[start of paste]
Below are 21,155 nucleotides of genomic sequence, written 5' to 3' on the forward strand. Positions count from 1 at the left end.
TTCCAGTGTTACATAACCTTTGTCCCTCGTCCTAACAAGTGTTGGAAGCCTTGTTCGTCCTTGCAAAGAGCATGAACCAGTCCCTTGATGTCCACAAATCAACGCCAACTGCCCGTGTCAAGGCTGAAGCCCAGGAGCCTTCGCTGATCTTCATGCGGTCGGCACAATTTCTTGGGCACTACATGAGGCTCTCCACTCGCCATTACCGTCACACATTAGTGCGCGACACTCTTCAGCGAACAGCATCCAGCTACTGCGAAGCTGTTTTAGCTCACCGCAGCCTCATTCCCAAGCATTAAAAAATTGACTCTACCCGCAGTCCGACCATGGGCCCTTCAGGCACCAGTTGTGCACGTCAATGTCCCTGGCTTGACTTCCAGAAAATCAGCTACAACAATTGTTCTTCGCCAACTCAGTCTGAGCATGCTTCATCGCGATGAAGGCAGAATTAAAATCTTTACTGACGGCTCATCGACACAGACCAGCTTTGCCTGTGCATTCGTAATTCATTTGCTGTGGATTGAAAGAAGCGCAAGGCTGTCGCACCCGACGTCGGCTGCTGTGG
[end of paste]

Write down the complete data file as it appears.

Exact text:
Below are 21,155 nucleotides of genomic sequence, written 5' to 3' on the forward strand. Positions count from 1 at the left end.
TTCCAGTGTTACATAACCTTTGTCCCTCGTCCTAACAAGTGTTGGAAGCCTTGTTCGTCCTTGCAAAGAGCATGAACCAGTCCCTTGATGTCCACAAATCAACGCCAACTGCCCGTGTCAAGGCTGAAGCCCAGGAGCCTTCGCTGATCTTCATGCGGTCGGCACAATTTCTTGGGCACTACATGAGGCTCTCCACTCGCCATTACCGTCACACATTAGTGCGCGACACTCTTCAGCGAACAGCATCCAGCTACTGCGAAGCTGTTTTAGCTCACCGCAGCCTCATTCCCAAGCATTAAAAAATTGACTCTACCCGCAGTCCGACCATGGGCCCTTCAGGCACCAGTTGTGCACGTCAATGTCCCTGGCTTGACTTCCAGAAAATCAGCTACAACAATTGTTCTTCGCCAACTCAGTCTGAGCATGCTTCATCGCGATGAAGGCAGAATTAAAATCTTTACTGACGGCTCATCGACACAGACCAGCTTTGCCTGTGCATTCGTAATTCATTTGCTGTGGATTGAAAGAAGCGCAAGGCTGTCGCACCCGACGTCGGCTGCTGTGG